TROY alum launching video series to highlight refugee women

Leah Williams, a 2006 TROY graduate, is raising money to create a documentary series about women who are refugees.

Leah Williams, a 2006 TROY graduate, is raising money to create a documentary series about women who are refugees.

Leah Williams has worn many hats in her professional life. Now, she’s looking to add another: documentarian.

Williams, a 2006 Troy University graduate with a degree in communications, has launched an Indiegogo campaign to fund a pilot episode of a documentary series called American Immigrant Stories.

Since leaving the Troy Campus, Williams has worked as an advertiser, a secretary, a missionary, an actor and a consultant, but now she’s found a new passion in telling the stories of immigrants and refugees.

While still running her consulting business, Swellslide, in New York City, Williams plans to shed light on the stories of women who have overcome significant obstacles to pursue the American dream.

“New York alone has so many people from all over the world, immigrants here who have such amazing stories,” Williams said. “Having grown up in Alabama, I never experienced a lot of them — people who come from backgrounds with dictators and communism and bombs everywhere. Most of us don’t have that experience. We were privileged to not grow up that way. I had a skewed version of reality until I moved to the big city in New York.”

Williams wants to document the stories of women like her friend, Behnaz, who grew up under the oppressive rule of the Iranian government.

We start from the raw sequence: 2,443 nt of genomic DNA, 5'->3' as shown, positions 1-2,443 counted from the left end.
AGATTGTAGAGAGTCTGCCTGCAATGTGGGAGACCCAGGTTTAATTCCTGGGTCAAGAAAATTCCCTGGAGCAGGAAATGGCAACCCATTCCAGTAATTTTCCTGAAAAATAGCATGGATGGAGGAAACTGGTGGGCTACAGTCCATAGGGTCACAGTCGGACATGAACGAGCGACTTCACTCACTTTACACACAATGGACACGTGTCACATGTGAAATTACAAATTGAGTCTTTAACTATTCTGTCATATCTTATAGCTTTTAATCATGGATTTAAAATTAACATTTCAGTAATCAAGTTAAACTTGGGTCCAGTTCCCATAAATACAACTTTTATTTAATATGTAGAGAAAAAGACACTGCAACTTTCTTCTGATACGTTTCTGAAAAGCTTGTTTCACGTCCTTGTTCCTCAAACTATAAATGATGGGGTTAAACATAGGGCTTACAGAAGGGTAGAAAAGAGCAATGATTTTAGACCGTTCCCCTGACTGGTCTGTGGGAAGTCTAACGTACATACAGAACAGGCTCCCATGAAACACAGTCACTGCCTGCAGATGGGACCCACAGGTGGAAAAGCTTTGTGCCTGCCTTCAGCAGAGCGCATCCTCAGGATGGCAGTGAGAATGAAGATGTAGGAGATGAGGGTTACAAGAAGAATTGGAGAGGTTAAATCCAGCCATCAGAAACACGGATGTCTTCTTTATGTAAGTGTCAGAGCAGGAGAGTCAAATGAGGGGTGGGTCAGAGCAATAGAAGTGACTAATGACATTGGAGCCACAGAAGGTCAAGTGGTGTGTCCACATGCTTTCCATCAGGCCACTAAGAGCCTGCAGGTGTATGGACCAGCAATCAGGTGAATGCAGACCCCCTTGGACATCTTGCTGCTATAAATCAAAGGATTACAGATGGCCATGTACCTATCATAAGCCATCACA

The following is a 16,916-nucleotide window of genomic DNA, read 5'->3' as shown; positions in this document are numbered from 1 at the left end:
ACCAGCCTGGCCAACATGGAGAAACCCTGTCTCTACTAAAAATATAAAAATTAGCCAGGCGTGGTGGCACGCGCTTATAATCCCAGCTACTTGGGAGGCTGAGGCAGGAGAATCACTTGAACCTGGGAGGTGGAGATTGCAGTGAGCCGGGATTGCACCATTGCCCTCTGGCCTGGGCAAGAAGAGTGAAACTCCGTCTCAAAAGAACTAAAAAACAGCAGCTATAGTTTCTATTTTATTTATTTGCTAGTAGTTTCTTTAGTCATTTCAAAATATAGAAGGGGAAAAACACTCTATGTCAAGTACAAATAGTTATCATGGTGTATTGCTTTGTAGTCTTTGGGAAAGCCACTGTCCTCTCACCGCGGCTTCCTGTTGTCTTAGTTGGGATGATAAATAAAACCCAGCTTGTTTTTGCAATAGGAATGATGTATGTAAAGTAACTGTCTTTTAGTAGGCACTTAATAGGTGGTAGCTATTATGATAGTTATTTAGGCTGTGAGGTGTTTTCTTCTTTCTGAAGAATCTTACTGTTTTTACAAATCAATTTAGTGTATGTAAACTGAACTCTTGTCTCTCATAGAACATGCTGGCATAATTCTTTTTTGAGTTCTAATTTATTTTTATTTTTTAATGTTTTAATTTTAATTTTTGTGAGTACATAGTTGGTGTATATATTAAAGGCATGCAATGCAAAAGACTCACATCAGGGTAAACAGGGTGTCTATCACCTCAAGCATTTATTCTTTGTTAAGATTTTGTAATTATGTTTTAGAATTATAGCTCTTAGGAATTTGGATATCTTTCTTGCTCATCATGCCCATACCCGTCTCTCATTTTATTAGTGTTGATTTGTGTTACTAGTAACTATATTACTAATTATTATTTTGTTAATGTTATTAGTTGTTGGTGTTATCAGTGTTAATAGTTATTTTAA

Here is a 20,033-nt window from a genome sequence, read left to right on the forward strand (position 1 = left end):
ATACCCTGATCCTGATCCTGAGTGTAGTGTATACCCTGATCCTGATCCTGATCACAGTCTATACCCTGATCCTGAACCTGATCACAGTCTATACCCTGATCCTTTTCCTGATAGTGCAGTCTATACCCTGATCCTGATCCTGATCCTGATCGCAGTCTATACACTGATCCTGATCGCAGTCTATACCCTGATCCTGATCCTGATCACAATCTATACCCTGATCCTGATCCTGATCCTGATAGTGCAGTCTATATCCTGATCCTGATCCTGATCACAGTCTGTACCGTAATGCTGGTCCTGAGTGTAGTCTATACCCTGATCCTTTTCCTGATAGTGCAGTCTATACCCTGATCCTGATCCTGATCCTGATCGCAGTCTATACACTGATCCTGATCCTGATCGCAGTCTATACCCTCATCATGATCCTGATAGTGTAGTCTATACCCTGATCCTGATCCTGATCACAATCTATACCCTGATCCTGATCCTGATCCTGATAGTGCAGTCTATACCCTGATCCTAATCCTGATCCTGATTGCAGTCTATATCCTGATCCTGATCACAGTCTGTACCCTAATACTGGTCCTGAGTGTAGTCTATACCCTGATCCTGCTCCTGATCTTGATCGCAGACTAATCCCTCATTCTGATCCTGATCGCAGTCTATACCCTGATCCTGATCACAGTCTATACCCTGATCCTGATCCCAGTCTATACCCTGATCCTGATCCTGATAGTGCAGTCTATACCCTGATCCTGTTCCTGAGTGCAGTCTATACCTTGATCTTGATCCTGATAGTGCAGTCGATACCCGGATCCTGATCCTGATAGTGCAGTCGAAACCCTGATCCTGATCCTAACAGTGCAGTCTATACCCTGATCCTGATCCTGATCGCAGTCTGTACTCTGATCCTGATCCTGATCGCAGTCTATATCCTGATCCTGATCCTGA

“In America, women still have a really hard time getting ahead, but in other countries women are viewed as property,” Williams said. “Through hearing these stories and hearing their passion, you realize they overcame so much just to get to a safe place. I want these videos to help humanize this group of people.”

She said the documentary sheds light on how the recent travel ban affected Behnaz.

“She came here with high hopes leaving a dictatorship, and then when the government enacted the travel ban, she was so fearful that this was same thing happening again, and she just wanted to leave,” Williams said. “Once she saw all these organizations coming to rescue people who were imprisoned, and when she saw protestors weren’t being arrested for protesting as they were in Iran, she felt so much more at ease. It’s a reminder of how lucky we are to live here.”

Williams is seeking crowd funding to support the filming of a pilot episode that she hopes to pitch to networks.

If funded, the episode will debut on YouTube and, she hopes, lead to a full series pickup.

“I wanted to start with something small, a pilot episode,” Williams said. “I want to create a really awesome pilot episode that is not just me and a camera. I’ve got an amazing crew. I can then pitch to a media organization to fund into an actual series. I feel if I make it on a small budget, it may not be taken as seriously. Eventually I’d like it to be on Netflix.”

She isn’t intending the series to be political, but rather to shine a light on people whose stories she feels are overlooked.

“The point is not to shake my finger at people or make a political statement, it’s just sharing someone’s story and, through their story, maybe that can stir people to action or at least change someone’s outlook,” Williams said. “I want to bring more compassion to them and not fear or disdain. They’re people who are looking to provide for their families.”